Make do with what you have and hang in there!

I just put my November 2011 TV Demo up, which includes two stories I did this week.  Both are Military Matters stories (we have franchised labels for certain story categories so our viewers identify the label with KSWT).  The one I did yesterday concerns the Servicemembers Group Life Insurance (SGLI) Act.  The woman I interviewed (Rosario Zavala) protests outside of the Yuma County Sheriff’s Office every Thursday after work to bring awareness to a so-called loophole in the SGLI law, which states that a designated beneficiary must be made and delivered prior to the death of the service member.  You can read the web version of the story here.  This is a breaking news story that I intend to follow because it involves politics (Congress).

The other is a military homecoming story on Marine Attack Squadron 214.  We got the call at our station that VMA-214 was arriving in “six minutes,” a half-hour before our media check-in time.  I couldn’t find a tripod (all were checked out) and no vehicles were available.  Sometimes, you have to think quickly and go with your gut feelings.  I grabbed my gear (sans tripod), headed for my car (which happens to have a military sticker) and drove off.  Doing so saved me an incredible amount of time going through security.  One of the PAO’s escorted me to the VMA-214 hangar bay and I got the story.

One-man banding is tough work!  But as crazy as this may sound, I’m grateful for the experience of doing mostly everything myself.  Don’t let equipment limitations deter you from telling a great story.  One day, I had to use my Flip camcorder to do a package simply because we had a shortage of camcorders at my station (more reporters, less resources).  Nobody could tell I used a Flip when it aired.

I’m just dreaming of the day where I’ll get to shoot with professional-level camcorders.  Someday. 😉

2011 San Diego Press Club Awards

I received two third-place San Diego Press Club awards last week Tuesday in the Television division.  One was for Specialty Reporting:  Series (Crisis in Quartzsite) and the other was for Specialty Reporting:  Single Report (Arizona Medicare).  I know these competitions are very competitive and the fact that I work at a small TV station (DMA 166) and San Diego is a major market (DMA 28), I feel pretty darn good!

Here’s a link to my October 2011 TV Demo.  I’m trying to keep my work fresh (as always).  Sometimes it’s hard to keep up my WordPress blog because of what I do at work.  Besides one-man banding (shooting, editing, producing, writing, fronting on-camera, etc.), I have to post my stories on the KSWT News 13 website too.  And I don’t stop there!  I also link the web article to our station’s Facebook page and my Facebook Reporter Ruth Castillo page.  Yes, lots of work!  I’m very happy my Facebook Reporter page is linked to Twitter because whatever story links  I put on Facebook goes directly to Twitter.  That way, I finish my job quicker and get to go home sooner. 😉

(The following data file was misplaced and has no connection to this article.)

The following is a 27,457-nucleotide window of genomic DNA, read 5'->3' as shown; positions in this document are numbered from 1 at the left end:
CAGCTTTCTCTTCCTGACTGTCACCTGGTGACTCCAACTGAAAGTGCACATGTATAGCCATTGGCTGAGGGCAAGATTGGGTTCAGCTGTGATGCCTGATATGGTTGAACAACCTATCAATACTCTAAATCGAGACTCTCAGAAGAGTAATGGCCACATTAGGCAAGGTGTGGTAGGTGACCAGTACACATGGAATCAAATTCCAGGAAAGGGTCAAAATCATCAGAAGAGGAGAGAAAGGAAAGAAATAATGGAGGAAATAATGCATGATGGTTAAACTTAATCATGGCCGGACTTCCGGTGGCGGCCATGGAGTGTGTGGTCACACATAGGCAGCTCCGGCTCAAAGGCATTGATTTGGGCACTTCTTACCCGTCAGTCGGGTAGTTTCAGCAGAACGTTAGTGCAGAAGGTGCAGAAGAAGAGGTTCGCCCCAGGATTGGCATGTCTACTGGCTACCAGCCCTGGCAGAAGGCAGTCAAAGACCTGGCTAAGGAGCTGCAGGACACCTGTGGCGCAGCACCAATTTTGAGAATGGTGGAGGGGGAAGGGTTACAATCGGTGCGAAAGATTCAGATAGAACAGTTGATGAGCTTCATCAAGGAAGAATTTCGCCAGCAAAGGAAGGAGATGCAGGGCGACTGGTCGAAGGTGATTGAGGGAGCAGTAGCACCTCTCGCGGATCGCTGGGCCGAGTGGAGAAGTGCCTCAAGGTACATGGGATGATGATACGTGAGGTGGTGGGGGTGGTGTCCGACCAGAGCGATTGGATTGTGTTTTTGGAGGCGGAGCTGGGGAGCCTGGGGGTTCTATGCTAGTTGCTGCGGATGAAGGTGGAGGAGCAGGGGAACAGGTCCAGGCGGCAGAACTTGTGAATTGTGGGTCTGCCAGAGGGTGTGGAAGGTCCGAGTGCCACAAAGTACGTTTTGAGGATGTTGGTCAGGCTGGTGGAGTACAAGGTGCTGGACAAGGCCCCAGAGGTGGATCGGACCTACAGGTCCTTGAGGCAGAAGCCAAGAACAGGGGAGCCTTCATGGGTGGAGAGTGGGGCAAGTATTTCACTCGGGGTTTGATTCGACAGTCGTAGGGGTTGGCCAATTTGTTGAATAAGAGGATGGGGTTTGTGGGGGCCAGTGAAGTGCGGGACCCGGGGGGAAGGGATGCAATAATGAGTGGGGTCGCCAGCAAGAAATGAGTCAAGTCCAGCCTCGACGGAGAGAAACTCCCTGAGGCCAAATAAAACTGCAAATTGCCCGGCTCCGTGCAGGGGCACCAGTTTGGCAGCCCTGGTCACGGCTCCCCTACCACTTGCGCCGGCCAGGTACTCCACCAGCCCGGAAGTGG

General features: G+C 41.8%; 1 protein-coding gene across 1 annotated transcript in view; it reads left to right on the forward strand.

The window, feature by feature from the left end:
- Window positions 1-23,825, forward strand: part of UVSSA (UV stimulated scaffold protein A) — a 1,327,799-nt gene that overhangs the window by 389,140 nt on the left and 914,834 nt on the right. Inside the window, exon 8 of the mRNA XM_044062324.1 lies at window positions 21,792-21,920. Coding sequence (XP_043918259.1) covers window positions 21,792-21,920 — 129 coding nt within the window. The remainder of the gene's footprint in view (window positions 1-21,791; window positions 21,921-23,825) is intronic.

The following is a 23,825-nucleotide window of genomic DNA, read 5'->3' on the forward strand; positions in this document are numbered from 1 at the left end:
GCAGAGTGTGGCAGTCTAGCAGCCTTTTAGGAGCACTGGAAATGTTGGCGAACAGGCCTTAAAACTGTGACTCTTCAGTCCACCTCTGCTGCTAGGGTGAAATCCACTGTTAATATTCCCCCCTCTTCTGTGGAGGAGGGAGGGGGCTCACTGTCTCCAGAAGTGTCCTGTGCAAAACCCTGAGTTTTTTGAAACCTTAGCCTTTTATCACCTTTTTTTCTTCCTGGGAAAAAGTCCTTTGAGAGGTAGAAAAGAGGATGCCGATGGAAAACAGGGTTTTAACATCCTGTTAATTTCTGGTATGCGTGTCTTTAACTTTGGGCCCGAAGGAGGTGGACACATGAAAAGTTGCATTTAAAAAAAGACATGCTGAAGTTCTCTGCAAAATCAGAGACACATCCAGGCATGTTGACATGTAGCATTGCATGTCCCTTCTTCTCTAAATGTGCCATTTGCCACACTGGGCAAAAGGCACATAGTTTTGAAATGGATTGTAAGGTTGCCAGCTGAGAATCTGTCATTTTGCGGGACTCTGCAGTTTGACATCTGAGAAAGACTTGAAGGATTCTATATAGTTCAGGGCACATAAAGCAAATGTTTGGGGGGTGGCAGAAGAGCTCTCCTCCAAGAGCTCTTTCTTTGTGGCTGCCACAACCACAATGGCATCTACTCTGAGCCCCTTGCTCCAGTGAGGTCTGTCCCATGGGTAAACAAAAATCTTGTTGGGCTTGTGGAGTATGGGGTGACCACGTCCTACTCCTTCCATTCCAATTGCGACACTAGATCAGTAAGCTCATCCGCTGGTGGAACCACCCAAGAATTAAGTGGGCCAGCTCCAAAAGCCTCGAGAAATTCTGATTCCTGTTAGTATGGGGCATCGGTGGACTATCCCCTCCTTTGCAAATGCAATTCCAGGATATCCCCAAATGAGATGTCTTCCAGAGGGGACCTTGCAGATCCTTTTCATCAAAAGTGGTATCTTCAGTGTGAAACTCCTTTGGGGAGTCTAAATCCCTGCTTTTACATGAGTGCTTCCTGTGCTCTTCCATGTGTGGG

Stories get interesting when the weather gets dramatic

Power outages, storm damage, a humongous ($65K) water bill and a leaky roof were some of the stories I covered this month (September).  I put my September demo up on YouTube so please let me know what you think.  (Any suggestions for improvement would be greatly appreciated.)  I also have some stories on our KSWT News 13 website.  (We have to post our stories online after we produce and front them.)  One recent story that’s not on my demo is the second follow-up to the $65K delinquent water bill story.

Keep it fresh: update that TV demo

KSWT News 13's Ruth CastilloOkay, here’s my latest demo:  three plasmas followed by four stories that I shot, edited, produced and fronted between July 13-19, 2011.

The first story is my ride along with the California Highway Patrol in Winterhaven, CA.  Except for the interview with Ofc. Steve Gronbach, everything else was hand-held.  You have to just “go with the flow” when you’re riding with the CHP.  I found traveling 124 m.p.h. to catch a speeder quite thrilling!   We use a pro-sumer Canon Vixia-type camcorder at our small-market station.  To compensate for our equipment’s shortcomings (namely audio quality), I created the subtitling in Adobe Premier.  (We work with both Premier and Grass Valley Edius at our station.  You become “fluent” in both systems because you have to work with whatever edit bay is available.)